NASA Launches 25 Billion Rover to Red Planet

Return to the Red Planet! NASA has sent a $2.5bn unmanned rover vehicle to make the trip across space to Mars in order to seek out signs of life. Launched into the sky atop an Atlas 5 rocket on Saturday 26 November 2011, the mobile science lab will take eight and a half months to make the voyage of 352 million miles to Mars, and then spend a couple of years at the bottom of a 100 mile wide crater seeking out traces of organic compounds and other signs that Mars may once have been habitable.

According to a report published on ZDNet, this is NASA’s biggest mission to Mars yet, and even if the Curiosity rover doesn’t actually find Ice Warriors or Tripods or any other variant on little green men or traces thereof, scientists expect to learn a great deal more about the history of our nearest planetary neighbour. In other words, it might give us a much clearer idea of whether the planet was ever theoretically capable of supporting life, even if the rover finds no direct evidence of any organisms or organic compounds.

Humanity has been obsessed for a long time with both the idea that there may be life on other worlds (purely from a statistical point of view, there almost certainly is), and also the specific idea that there might be life on Mars (purely from an empirical view, there almost certainly isn’t). HG Wells invented modern science-fiction with his War of the Worlds between Mars and late Victorian England.

TV’s Doctor Who did battle with the Ice Warriors, green armoured reptiles with awesome names, and Ray Bradbury’s The Martian Chronicles introduced several different species of Martians almost as an afterthought compared to the author’s bittersweet tales of the issues humanity takes with them into space even as they leave behind their home planet.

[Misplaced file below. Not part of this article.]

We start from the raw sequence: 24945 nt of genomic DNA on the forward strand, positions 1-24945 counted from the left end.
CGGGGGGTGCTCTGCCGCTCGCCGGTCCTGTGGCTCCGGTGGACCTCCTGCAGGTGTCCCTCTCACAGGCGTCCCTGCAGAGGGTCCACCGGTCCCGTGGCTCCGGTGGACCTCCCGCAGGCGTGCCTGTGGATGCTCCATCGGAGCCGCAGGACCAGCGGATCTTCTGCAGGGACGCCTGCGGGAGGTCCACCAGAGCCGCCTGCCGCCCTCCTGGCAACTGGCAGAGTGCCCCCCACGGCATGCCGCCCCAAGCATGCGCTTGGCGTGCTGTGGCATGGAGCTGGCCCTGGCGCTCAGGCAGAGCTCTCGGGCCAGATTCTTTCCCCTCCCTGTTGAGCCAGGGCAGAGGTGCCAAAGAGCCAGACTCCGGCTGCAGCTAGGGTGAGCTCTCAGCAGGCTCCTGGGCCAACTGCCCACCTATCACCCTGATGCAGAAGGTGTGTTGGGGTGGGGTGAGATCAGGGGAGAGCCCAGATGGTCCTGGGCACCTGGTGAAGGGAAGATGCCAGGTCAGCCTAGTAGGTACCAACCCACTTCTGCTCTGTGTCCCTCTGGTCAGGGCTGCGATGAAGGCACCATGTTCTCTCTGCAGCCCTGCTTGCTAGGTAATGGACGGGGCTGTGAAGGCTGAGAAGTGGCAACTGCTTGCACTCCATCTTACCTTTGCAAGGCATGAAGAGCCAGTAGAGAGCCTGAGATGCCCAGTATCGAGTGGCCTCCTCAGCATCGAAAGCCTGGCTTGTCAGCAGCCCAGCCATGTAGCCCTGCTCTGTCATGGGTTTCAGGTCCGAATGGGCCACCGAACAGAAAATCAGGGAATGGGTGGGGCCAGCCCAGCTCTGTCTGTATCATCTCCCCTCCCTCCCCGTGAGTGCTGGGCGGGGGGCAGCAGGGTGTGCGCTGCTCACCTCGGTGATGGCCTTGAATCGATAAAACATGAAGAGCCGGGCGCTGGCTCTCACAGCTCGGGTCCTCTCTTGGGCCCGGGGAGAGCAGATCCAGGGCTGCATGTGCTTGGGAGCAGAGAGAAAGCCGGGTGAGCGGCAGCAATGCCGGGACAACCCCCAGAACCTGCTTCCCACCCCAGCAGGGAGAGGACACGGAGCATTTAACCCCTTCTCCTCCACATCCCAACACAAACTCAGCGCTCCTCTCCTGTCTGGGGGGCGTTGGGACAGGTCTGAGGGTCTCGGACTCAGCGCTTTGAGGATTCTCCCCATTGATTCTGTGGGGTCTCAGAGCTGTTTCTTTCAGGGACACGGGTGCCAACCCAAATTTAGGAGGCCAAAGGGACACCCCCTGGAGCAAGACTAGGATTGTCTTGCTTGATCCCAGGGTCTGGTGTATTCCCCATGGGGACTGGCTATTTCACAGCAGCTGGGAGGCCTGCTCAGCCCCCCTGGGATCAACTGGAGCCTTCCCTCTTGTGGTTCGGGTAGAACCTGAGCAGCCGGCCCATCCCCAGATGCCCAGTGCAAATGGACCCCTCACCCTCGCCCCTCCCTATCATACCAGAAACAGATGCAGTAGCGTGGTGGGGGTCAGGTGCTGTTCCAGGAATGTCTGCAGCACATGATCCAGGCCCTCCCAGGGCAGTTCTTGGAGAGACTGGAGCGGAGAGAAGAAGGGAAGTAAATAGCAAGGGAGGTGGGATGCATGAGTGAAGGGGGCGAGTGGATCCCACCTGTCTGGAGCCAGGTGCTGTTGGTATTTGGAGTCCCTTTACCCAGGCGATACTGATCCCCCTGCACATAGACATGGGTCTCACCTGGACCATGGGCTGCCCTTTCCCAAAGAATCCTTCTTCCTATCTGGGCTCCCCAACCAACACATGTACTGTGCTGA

The Curiosity mobile laboratory has been fitted with a robotic arm and a nuclear power pack as it sweeps the crater for any clues to Martian life past, or even the potential for the planet to support the evolution of life in the future.

After some tense moments during the launch when the rocket’s telemetry proved a bit patchy for the first 20 minutes or so, the launch was a success, and the Curiosity rover is now en route to the Red Planet. After the 8.5 month voyage across the Solar System, the final descent into the Gale Crater will be a nail-biting combination of 900mph descents arrested at the last moment by huge parachutes and additional landing rockets.

Previous Mars missions have demonstrated evidence for past water and heat on the planet’s surface, and the rover’s real challenge over the course of its two year mission will be to find traces of organic carbon compounds which would complete the three main requirements for life to have developed on the planet’s surface in some form.

At the very least, scientists will be overwhelmed with a wealth of new data from the surface of Mars. Even if the hoped for carbon compounds prove elusive, we will know a lot more about our neighbour than we do now.